10. 10. Embedding digital literacy into the curriculum: the desired outcomes (skills -> practices)
  11. 11. Graduate Attribute Statements a digitally literate learner is flexible and reflective, confident and capable of selecting appropriate tools and software for effective scholarship and research (University of Liverpool) a confident, agile adopter of a range of technologies for personal, academic and professional use (Oxford Brookes University) confident users of advanced technologies... exploiting the rich sources of connectivity digital working allows (Wolverhampton University) to be effective global citizens and interact in a networked society (Leeds [graduates should be] reflective and critical, aware of the educational, social, and political assumptions involved in the restructuring of education, technology, and society currently under way (Kahn and Kellner 2005) questioning not only the usefulness of technologies for given ends, but the ends for which they are offered as means Embedding digital literacy into the curriculum:the desired outcomes (confidence -> criticality)
  12. 12. Embedding digital literacies into the curriculum: the activities/experiences ‣ Activities must be meaningful in terms of the topic/practice ‣Students must know: what is assessed, what is at stake, what success looks like, how the task is relevant to them ‣ Staff modelling digital practice is powerful but not critical if there is (a) clarity about the educational goals (b) support from others ‣ Boundary-crossing experiences (e.g. public/private, research/learning) are powerful... ‣... but maintaining a safe, clearly designated and structured space for learning is critical at first ‣Specialist technologies: structured support, progressive practice ‣Generic technologies: choice, informal support, signed resources ‣Activities should be creative/productive as well as critical/assimilative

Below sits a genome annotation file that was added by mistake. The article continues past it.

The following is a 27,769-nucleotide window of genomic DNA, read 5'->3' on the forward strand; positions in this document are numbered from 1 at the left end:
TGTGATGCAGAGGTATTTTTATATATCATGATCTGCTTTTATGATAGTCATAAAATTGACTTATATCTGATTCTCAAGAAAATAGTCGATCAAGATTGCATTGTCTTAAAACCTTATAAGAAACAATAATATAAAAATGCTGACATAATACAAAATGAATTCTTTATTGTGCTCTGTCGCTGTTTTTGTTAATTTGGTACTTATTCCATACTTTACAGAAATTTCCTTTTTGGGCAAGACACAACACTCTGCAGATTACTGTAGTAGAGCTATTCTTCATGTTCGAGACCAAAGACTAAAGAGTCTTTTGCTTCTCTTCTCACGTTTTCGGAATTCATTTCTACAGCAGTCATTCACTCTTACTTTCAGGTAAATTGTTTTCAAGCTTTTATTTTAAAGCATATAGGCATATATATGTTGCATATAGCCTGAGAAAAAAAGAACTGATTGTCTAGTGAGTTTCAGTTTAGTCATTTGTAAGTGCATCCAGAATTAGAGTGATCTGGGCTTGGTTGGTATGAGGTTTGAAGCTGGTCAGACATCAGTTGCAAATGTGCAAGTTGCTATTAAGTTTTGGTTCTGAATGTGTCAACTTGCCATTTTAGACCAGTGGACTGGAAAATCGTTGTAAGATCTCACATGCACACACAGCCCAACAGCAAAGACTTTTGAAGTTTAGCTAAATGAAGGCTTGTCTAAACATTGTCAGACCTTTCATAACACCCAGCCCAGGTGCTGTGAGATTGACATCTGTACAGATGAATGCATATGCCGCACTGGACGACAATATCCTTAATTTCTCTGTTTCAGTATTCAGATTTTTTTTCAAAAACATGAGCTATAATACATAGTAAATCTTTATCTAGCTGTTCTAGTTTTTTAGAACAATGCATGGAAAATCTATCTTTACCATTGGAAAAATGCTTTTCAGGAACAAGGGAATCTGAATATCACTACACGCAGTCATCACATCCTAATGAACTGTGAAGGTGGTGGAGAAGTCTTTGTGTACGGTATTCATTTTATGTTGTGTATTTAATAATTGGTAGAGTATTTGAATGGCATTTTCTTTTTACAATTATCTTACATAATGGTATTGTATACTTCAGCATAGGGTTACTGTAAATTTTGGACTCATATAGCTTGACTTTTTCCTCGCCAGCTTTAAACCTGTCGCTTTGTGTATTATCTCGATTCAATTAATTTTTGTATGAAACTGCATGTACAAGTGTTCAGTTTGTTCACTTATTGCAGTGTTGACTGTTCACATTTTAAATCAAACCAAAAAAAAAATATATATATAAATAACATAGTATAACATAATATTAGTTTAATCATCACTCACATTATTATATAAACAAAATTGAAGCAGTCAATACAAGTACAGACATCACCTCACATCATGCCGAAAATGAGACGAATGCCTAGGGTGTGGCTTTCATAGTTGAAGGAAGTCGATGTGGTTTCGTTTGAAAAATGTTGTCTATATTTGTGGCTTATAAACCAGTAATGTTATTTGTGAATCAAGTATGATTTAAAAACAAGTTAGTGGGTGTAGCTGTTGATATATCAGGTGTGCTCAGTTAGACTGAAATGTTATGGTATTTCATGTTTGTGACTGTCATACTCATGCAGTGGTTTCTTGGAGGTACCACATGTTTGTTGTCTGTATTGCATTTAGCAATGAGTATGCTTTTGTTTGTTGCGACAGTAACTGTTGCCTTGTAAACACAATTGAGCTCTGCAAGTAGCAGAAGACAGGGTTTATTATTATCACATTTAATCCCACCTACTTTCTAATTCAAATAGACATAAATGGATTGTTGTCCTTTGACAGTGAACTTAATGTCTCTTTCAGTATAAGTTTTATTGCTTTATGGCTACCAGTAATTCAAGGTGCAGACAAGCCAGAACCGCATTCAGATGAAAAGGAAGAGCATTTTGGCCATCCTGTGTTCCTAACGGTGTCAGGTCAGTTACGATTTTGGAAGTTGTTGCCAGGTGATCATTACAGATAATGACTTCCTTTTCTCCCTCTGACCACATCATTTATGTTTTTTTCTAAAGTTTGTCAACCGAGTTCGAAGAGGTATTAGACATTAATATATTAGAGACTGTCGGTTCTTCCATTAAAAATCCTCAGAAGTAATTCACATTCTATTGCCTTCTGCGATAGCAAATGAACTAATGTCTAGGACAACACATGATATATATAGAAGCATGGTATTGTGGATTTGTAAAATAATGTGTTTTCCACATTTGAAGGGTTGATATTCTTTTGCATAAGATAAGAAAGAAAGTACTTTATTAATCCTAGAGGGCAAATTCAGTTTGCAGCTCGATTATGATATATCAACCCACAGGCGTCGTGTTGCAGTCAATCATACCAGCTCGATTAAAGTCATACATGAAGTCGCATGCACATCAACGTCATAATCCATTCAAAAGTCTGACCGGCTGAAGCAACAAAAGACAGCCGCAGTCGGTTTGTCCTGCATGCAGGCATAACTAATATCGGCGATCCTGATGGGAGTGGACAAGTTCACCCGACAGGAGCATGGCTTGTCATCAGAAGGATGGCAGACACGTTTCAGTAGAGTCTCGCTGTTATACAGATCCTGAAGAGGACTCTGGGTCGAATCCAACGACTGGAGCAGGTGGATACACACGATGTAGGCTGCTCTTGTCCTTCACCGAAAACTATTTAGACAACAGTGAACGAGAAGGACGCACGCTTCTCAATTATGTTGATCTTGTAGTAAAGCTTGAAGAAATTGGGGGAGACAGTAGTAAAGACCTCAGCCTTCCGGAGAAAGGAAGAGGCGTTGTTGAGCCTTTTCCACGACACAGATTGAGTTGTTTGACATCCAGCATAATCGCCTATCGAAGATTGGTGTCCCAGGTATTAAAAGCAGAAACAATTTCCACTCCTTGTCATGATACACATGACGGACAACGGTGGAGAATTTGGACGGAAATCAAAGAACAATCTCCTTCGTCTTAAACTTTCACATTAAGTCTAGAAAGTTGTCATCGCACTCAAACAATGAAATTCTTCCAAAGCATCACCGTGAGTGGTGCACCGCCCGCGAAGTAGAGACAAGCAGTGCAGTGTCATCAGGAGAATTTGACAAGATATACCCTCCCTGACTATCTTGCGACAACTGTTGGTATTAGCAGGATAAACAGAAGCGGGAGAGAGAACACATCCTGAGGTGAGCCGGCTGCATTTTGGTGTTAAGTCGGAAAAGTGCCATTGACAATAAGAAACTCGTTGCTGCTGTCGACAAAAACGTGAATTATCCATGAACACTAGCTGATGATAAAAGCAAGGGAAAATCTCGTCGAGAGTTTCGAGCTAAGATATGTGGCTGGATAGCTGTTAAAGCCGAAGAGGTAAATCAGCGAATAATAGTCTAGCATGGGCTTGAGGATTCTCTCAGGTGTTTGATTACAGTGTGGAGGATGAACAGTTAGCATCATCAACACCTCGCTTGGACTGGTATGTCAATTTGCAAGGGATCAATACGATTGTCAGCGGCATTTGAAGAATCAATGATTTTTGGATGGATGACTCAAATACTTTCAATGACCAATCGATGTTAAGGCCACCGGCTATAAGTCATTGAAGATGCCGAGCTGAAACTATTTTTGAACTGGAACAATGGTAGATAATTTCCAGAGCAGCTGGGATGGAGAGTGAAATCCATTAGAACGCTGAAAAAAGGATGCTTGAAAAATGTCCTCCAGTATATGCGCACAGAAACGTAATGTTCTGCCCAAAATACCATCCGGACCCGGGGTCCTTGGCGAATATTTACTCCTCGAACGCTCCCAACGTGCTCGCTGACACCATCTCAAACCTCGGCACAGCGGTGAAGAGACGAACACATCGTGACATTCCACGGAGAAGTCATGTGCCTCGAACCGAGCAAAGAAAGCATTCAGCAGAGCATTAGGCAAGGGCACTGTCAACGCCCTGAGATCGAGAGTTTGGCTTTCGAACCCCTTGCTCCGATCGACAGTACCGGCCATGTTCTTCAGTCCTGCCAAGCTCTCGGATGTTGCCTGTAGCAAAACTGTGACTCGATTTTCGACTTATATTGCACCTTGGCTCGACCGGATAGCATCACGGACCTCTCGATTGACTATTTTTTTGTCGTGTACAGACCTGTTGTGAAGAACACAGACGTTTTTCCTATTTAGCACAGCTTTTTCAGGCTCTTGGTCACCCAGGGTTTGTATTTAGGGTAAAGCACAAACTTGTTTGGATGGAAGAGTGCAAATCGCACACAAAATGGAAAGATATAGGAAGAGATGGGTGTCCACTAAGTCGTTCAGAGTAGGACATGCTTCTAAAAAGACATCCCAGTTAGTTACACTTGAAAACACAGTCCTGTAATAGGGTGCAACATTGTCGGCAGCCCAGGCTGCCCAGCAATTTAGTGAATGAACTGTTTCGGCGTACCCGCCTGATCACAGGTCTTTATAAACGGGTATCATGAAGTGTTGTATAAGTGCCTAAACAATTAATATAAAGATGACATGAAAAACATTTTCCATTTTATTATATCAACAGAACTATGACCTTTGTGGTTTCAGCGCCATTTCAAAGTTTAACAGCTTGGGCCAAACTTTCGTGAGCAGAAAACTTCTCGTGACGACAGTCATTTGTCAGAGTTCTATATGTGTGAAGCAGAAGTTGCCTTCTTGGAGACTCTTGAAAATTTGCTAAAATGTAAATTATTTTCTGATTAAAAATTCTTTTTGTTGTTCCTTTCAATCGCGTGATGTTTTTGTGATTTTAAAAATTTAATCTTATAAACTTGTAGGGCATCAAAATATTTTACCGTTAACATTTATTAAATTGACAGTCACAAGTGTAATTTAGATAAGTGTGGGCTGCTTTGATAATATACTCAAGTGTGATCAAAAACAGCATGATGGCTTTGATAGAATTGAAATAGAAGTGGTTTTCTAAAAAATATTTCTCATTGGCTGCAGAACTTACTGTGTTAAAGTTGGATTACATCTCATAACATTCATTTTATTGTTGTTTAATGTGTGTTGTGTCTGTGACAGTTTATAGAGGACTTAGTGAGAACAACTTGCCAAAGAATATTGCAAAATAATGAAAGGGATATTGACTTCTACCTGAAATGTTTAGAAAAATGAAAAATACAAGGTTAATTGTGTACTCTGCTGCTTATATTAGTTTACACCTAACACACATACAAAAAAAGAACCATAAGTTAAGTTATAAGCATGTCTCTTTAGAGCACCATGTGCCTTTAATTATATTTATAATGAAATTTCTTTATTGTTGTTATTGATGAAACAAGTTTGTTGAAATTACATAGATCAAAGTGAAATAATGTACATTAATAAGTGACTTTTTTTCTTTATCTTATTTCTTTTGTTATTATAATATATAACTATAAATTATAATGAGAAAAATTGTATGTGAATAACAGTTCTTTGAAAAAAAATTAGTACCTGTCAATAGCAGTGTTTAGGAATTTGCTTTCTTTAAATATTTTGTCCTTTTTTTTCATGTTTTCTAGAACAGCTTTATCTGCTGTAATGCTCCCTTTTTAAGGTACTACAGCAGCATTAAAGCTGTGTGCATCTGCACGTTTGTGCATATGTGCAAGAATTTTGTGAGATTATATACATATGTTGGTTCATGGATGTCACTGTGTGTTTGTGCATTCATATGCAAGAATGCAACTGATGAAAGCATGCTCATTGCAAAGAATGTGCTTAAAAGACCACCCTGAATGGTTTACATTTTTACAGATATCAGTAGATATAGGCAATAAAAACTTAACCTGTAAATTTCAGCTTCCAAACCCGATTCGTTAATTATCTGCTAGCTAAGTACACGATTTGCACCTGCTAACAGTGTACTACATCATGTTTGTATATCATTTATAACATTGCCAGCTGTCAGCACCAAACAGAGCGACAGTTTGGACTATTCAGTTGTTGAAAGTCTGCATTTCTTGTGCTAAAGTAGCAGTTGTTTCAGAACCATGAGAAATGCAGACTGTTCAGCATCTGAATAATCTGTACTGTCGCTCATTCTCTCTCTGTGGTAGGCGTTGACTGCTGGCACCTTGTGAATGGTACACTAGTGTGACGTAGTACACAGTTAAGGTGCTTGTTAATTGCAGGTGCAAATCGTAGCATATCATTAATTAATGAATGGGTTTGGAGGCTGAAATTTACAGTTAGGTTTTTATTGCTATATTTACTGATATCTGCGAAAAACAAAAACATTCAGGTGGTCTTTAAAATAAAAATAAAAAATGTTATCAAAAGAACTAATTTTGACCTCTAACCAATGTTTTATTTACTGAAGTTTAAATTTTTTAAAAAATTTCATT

13. 13. Developing teaching staff: a scholarly discourse, rooted in the subject What questions is your subject asking of digital technology? What would you like technology to do that enhances your practices and values as an academic/educator? What questions is digital technology asking of/in your subject? How are you having to adapt your methods and practices e.g. publishing, data capture and analysis, collaboration, research communication, writing, teaching?
  14. 14. bit.ly/DLdisciplines Choose one staff development resource to review Read and or try out the resource, in pairs if you like Discuss How might you use this (when, with whom, in what setting)? What do you think the value might be? Do you see any drawbacks or problems? How could they be resolved (e.g. by repurposing/localising) How confident would you feel about using this resource in your subject community?
  15. 15. At your table, discuss: What do members of your subject community staff really need to embed and support digital literacies? What would you like to see coming out of the programme that could support your project (better)? What is your project bringing to the table?
  16. 16. Feedback: over to you